Four red-and-white parachutes unfurled high above the desert near Coolidge, Arizona, recently during a test of the system that initially will be used to safely land SpaceX’s Crew Dragon spacecraft carrying astronauts back from the International Space Station. The test used a mass simulator as the weight of the spacecraft connected to the parachute system. The mass simulator and parachutes were released thousands of feet above the ground from a C-130 cargo aircraft. This test evaluated the four main parachutes, but did not include the drogue chutes that a full landing system would utilize.
As part of its final development and certification work with NASA’s Commercial Crew Program, SpaceX continues to perform tests of flight-like hardware that allows engineers to assess the reliability. Later tests will grow progressively more realistic to simulate as much of the actual conditions and processes the system will see during an operational mission.
Congratulations from NASA’s Commercial Crew Program are again in order for Blue Origin following the launch Friday of its New Shepard sub-orbital rocket and spacecraft. The launch at the company’s West Texas test site set a new mark because it was performed with the same booster that flew a similar mission profile three months ago. The test is significant because rocket reusability could drive down spaceflight hardware costs.
In both flights, the New Shepard booster flew high into the sky before separating from the uncrewed capsule. The flight reached above the 100 kilometer Karman line, which is considered to mark the beginning of space. In both missions, the booster returned to Earth and landed on its four legs. The spacecraft, designed for humans but not carrying people yet, parachuted back to the ground. Blue Origin has worked with NASA’s Commercial Crew Program on the development of the vehicle and rocket engine since 2010. NASA did not have a hand in this flight test, but the space agency will support two milestones this year.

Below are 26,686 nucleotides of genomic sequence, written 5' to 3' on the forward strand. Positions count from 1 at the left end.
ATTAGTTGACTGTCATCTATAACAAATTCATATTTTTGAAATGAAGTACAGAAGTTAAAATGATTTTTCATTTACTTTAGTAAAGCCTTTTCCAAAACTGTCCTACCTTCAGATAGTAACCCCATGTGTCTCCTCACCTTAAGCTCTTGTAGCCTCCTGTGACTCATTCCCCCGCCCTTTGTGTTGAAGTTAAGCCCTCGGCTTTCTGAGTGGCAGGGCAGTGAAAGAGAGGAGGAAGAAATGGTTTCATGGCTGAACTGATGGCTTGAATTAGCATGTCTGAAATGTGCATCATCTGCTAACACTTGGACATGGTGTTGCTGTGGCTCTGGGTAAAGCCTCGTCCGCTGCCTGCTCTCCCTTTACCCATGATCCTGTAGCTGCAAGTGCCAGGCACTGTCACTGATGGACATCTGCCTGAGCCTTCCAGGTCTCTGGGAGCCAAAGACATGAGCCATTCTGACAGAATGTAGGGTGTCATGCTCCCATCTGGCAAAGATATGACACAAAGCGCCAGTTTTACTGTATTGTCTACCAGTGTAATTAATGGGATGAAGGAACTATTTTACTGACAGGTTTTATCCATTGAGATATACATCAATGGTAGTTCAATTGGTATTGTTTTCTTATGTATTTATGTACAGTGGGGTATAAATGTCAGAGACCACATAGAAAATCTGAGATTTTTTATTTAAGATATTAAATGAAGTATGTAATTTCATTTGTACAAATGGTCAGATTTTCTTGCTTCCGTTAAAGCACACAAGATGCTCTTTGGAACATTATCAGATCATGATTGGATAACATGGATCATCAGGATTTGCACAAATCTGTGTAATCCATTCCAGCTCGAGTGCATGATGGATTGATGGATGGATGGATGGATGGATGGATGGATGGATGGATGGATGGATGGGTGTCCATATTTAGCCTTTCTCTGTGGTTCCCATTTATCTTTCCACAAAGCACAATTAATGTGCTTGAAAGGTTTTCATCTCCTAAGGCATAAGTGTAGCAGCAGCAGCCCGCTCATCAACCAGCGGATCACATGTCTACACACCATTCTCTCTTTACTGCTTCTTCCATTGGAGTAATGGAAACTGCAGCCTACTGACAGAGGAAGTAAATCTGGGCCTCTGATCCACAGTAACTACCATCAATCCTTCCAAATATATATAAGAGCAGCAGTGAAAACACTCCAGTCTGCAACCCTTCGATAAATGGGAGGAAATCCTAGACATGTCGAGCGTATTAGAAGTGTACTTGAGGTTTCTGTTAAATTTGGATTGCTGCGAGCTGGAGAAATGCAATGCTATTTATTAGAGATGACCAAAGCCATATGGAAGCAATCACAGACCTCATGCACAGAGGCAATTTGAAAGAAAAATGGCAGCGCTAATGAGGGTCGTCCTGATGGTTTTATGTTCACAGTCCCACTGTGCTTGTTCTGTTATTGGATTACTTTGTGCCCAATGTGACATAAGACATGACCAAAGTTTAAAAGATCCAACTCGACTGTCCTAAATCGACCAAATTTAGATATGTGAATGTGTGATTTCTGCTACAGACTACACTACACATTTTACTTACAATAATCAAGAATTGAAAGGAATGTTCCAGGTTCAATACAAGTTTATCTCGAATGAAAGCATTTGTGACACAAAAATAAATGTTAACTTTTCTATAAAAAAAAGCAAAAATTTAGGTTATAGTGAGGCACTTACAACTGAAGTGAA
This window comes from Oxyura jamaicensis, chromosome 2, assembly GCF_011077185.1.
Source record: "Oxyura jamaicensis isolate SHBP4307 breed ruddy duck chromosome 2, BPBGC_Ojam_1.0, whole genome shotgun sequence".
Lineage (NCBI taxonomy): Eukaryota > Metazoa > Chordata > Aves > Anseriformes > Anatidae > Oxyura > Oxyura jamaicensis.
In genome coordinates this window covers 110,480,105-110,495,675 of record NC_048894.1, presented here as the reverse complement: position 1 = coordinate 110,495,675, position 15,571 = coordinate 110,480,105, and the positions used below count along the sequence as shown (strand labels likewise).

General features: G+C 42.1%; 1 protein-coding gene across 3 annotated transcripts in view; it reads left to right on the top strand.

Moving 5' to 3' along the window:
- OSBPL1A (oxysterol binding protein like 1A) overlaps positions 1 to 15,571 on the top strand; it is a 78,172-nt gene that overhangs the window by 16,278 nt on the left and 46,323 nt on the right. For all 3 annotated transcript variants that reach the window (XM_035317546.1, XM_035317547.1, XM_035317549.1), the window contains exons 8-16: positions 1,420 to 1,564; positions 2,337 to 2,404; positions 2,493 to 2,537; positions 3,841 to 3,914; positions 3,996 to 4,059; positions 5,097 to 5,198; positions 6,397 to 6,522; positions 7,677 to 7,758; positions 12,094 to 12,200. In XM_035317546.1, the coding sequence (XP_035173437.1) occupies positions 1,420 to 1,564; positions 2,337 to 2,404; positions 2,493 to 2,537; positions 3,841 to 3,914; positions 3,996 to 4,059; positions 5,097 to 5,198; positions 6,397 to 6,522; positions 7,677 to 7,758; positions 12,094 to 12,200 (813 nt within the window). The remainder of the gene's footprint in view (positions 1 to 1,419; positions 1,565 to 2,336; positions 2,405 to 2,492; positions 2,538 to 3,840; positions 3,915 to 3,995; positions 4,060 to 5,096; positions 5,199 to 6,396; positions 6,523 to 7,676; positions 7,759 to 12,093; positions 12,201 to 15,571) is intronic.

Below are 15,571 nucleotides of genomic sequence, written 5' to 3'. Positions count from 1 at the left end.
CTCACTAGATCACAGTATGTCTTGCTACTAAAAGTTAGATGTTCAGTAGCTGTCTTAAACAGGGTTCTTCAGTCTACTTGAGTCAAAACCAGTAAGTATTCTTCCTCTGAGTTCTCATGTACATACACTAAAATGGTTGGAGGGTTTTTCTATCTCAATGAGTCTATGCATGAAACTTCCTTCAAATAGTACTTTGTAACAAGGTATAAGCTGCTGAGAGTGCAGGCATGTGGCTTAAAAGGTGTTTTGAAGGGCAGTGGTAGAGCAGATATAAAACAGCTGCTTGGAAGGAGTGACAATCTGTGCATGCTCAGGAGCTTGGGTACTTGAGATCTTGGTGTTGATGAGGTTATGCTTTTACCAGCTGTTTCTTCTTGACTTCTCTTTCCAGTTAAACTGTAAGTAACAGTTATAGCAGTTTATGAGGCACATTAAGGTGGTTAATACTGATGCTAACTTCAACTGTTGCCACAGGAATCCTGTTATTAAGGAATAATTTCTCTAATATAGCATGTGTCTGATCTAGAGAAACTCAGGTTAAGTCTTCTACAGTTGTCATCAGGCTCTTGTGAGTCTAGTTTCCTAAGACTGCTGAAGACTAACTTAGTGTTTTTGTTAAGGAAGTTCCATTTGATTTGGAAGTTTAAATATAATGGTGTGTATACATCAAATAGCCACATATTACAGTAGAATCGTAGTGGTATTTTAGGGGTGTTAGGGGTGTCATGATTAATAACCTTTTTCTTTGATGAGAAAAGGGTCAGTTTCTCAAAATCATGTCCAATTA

SpaceX recently tested its ability to fire engines that will be used to land a human-rated spacecraft safely on the ground with the accuracy of a helicopter at the company’s test facility in McGregor, Texas. SpaceX envisions returning people to Earth from space on the power of thrust instead of beneath parachutes. Working with NASA’s Commercial Crew Program, SpaceX is in the early phases of analysis. In November, the company conducted two tethered tests of a full-size Crew Dragon mock-up attached to a crane so engineers could refine the landing software and systems on the spacecraft. The Crew Dragon spacecraft will be equipped with eight SuperDraco thrusters that would be used to slow the vehicle’s return to Earth through the atmosphere and ultimately set the spacecraft and its crew down gently.
Propulsive landing will not be used initially for missions with NASA astronauts to the International Space Station.The Crew Dragon will splash down safely in the ocean under parachutes as its passengers return from the space station.
NASA’s Commercial Crew Program and its aerospace industry partners Boeing and SpaceX are on the eve of America’s return to human spaceflight launches. By the time the year closes, Boeing’s CST-100 Starliner and SpaceX’s Crew Dragon will be poised for the flight tests that allow our astronauts to travel to the International Space Station lifting off from Florida’s Space Coast.
It won’t be easy. Successful missions will require a comprehensive testing regimen of numerous systems on the ground and in space. That is why the outline of tasks for 2016 is so important. The result of each evaluation will be vital in the design of the systems. From parachute tests, to launch pad certifications, to the completion of spacecraft that will fly into orbit, this year offers both companies opportunities to build on the momentum of 2015 and carry it through to landmark space achievements in 2017. Read the details of what NASA’s Commercial Crew Program and its partners will be working on in 2016 to set us up for 2017 at http://go.nasa.gov/1UbVMjk